They have to look ahead to an answer: we have to look in.
The manipulation of concepts and objects within the subject-matter domain, the emphasis on procedure-building, rules, methods, and details are characteristic of operation learning and the science approaches described THE CONTEXT OF LEARNING 157 by the students.
The description and interpretation of the relations between topics in a more general way is the defining characteristic of comprehension learning and is related by these students to typical approaches in arts and social science disciplines. These differences are in turn related by the students to the different demands of the context of learning in arts and science departments (see Ramsden, 1981). It should be emphasized that we are not maintaining that these differences are immutable differences between subject areas. For full understanding of any complex subject- matter, according to Pask, both styles of learning need to be employed. But it may well be that differing disciplinary emphases inhibit, at least for some students, the development of a versatile style of learning in which both comprehension and operation learning are appropriately used. At its logical extreme, this perceived bias in tasks typically set could lead to science students being unable to describe the meaning of what they know, and arts students being incapable of deductive reasoning. The next step in examining the relationship between subject area contexts and approaches to studying is to ask whether deep and surface approaches to learning reveal themselves differently in different contexts.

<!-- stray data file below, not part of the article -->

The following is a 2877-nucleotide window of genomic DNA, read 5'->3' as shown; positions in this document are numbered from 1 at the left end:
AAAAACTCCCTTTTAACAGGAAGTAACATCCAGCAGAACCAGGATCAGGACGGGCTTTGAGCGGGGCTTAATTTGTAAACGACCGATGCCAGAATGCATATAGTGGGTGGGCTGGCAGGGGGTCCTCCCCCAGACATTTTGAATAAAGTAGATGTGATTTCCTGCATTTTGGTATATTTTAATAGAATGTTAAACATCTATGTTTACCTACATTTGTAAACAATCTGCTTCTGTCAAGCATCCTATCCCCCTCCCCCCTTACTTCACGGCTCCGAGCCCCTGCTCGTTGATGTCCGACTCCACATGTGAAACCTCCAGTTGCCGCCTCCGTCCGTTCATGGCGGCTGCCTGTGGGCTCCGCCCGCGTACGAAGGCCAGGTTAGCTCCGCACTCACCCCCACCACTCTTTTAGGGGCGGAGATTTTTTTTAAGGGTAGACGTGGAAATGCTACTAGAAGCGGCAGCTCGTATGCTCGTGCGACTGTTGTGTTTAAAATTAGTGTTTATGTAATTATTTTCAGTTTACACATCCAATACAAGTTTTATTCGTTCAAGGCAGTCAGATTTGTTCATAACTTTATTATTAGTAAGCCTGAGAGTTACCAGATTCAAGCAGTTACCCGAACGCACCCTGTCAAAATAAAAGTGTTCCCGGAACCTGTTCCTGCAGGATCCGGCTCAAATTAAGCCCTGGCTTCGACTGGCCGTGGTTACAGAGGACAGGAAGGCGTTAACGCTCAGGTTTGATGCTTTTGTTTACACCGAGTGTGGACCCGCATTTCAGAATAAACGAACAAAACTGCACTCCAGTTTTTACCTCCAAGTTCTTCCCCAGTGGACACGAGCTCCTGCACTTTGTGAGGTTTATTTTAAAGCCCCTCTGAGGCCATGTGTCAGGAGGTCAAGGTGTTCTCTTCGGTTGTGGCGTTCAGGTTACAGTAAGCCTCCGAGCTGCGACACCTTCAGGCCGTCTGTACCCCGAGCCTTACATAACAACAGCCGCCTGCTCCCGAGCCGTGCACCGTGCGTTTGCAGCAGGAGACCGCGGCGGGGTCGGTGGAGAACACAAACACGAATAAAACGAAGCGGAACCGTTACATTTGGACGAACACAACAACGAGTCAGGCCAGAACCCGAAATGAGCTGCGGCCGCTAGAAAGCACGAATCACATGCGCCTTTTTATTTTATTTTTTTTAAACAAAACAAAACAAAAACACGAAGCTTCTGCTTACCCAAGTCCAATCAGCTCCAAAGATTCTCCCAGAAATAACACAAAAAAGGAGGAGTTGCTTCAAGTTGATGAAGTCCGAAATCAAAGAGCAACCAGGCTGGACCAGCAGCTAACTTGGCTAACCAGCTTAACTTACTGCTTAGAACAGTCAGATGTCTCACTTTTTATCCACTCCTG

Laurillard has found an equivalent distinction in approaches to problem-solving, and parallels with these categories can also be seen in relation to listening to lectures and writing essays. In normal studying the surface approach implies not Only a concentration on words or details to the detriment of under- Itanding, but also an over-awareness of assessment demands which leads to an intention to reproduce knowledge.
In the Lancaster interviews both deep and surface approaches in normal studying were found clearly, but were expressed in different ways in different subject areas, because of the requirements of typical learning tasks in the different contexts. From the interviews it emerged that even a deep approach to learning talks in science departments often demands an initial concentration on details which is empirically hard to separate from a surface approach. This means that the descriptive category needs to be redefined somewhat in order to include this prior stage.
In the humanities, essay homework help online in contrast, a deep Approach is revealed more commonly by the student stressing, right from the itart, an intention to re-interpret the material in a personal way. In 158 THE EXPERIENCE OF LEARNING describing surface approaches, science students are more likely to stress an over-concentration on techniques and procedural details, while the arts and social science students tend to report a more generalized, vague approach — oversimplifying in reading or essay- writing, or memorizing unrelated generalities in their preparation for assessments.